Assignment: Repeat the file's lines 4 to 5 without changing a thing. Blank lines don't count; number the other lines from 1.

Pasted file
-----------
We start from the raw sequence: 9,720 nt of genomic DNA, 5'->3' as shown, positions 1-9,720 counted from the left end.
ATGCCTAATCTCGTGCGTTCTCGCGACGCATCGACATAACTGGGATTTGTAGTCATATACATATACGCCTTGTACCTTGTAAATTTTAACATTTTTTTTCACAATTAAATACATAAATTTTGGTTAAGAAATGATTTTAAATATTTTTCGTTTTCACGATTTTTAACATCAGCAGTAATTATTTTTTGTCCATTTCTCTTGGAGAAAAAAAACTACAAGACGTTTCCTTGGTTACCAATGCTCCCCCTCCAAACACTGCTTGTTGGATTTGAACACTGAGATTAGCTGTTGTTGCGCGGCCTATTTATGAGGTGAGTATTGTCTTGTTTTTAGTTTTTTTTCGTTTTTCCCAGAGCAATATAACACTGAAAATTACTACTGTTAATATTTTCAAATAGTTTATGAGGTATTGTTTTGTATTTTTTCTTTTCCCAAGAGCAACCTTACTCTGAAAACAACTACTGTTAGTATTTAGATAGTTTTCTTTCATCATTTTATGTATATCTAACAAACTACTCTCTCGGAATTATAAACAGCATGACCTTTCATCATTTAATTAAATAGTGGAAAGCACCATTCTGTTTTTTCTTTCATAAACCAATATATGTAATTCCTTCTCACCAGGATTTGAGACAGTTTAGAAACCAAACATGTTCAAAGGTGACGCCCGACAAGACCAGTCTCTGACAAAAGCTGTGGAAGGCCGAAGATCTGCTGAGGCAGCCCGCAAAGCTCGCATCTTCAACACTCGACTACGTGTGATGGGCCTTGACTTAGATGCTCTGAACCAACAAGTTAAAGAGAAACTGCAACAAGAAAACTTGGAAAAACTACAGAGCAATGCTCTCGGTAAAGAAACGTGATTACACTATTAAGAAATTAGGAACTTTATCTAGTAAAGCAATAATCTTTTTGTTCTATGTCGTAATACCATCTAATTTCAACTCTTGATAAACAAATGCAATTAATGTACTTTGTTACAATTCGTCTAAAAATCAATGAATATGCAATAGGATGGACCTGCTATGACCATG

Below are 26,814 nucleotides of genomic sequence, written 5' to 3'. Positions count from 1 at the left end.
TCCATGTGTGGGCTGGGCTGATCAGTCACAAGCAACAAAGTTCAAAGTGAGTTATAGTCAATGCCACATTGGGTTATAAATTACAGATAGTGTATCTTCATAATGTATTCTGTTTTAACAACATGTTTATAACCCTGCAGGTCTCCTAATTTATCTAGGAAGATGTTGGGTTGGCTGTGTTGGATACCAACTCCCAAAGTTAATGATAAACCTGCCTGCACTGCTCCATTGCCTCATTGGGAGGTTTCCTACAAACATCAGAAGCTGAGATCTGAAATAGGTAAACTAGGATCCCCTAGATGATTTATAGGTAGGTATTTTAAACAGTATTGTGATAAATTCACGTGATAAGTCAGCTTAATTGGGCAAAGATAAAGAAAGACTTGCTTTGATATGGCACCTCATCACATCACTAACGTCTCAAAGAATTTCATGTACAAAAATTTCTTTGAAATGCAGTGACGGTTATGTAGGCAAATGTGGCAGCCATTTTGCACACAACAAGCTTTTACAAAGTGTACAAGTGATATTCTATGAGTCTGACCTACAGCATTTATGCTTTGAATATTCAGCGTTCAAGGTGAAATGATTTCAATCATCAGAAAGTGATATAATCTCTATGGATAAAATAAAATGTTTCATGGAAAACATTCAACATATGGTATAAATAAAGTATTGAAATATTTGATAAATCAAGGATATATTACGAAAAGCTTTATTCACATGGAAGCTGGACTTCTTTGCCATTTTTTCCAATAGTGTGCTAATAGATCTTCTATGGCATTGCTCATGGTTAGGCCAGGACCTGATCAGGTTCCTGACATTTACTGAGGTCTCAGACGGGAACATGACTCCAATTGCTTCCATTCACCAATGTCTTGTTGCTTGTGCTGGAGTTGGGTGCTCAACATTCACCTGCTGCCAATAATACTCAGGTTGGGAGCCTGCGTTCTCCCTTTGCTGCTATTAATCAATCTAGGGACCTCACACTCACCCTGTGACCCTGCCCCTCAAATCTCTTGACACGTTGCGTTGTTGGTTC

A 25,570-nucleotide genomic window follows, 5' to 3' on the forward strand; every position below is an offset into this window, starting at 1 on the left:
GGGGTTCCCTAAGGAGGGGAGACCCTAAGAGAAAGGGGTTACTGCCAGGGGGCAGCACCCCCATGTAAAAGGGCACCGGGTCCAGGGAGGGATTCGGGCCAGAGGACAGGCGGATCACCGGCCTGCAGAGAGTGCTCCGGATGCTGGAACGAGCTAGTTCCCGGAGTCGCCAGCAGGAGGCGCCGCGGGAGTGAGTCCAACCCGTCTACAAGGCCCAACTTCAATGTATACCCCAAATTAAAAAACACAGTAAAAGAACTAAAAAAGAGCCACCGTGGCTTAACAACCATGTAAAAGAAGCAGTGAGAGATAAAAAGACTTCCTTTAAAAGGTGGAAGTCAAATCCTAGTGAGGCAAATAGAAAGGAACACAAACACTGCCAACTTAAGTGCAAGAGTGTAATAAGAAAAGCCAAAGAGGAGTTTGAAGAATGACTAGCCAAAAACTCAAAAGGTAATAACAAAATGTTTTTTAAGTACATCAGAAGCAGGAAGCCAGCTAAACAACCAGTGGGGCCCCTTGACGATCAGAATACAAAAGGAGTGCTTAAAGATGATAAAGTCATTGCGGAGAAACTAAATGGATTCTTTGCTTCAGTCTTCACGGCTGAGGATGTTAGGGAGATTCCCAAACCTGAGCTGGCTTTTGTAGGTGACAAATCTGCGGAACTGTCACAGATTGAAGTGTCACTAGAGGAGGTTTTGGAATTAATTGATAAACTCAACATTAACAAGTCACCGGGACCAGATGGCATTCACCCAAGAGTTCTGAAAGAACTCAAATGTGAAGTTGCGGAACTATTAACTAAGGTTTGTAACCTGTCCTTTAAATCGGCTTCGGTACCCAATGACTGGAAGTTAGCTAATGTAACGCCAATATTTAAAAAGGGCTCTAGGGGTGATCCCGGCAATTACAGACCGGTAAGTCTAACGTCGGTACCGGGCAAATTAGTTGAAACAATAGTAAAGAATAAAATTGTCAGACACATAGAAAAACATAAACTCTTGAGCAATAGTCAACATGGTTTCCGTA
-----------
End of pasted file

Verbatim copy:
TCCATGTGTGGGCTGGGCTGATCAGTCACAAGCAACAAAGTTCAAAGTGAGTTATAGTCAATGCCACATTGGGTTATAAATTACAGATAGTGTATCTTCATAATGTATTCTGTTTTAACAACATGTTTATAACCCTGCAGGTCTCCTAATTTATCTAGGAAGATGTTGGGTTGGCTGTGTTGGATACCAACTCCCAAAGTTAATGATAAACCTGCCTGCACTGCTCCATTGCCTCATTGGGAGGTTTCCTACAAACATCAGAAGCTGAGATCTGAAATAGGTAAACTAGGATCCCCTAGATGATTTATAGGTAGGTATTTTAAACAGTATTGTGATAAATTCACGTGATAAGTCAGCTTAATTGGGCAAAGATAAAGAAAGACTTGCTTTGATATGGCACCTCATCACATCACTAACGTCTCAAAGAATTTCATGTACAAAAATTTCTTTGAAATGCAGTGACGGTTATGTAGGCAAATGTGGCAGCCATTTTGCACACAACAAGCTTTTACAAAGTGTACAAGTGATATTCTATGAGTCTGACCTACAGCATTTATGCTTTGAATATTCAGCGTTCAAGGTGAAATGATTTCAATCATCAGAAAGTGATATAATCTCTATGGATAAAATAAAATGTTTCATGGAAAACATTCAACATATGGTATAAATAAAGTATTGAAATATTTGATAAATCAAGGATATATTACGAAAAGCTTTATTCACATGGAAGCTGGACTTCTTTGCCATTTTTTCCAATAGTGTGCTAATAGATCTTCTATGGCATTGCTCATGGTTAGGCCAGGACCTGATCAGGTTCCTGACATTTACTGAGGTCTCAGACGGGAACATGACTCCAATTGCTTCCATTCACCAATGTCTTGTTGCTTGTGCTGGAGTTGGGTGCTCAACATTCACCTGCTGCCAATAATACTCAGGTTGGGAGCCTGCGTTCTCCCTTTGCTGCTATTAATCAATCTAGGGACCTCACACTCACCCTGTGACCCTGCCCCTCAAATCTCTTGACACGTTGCGTTGTTGGTTC

A 25,570-nucleotide genomic window follows, 5' to 3' on the forward strand; every position below is an offset into this window, starting at 1 on the left: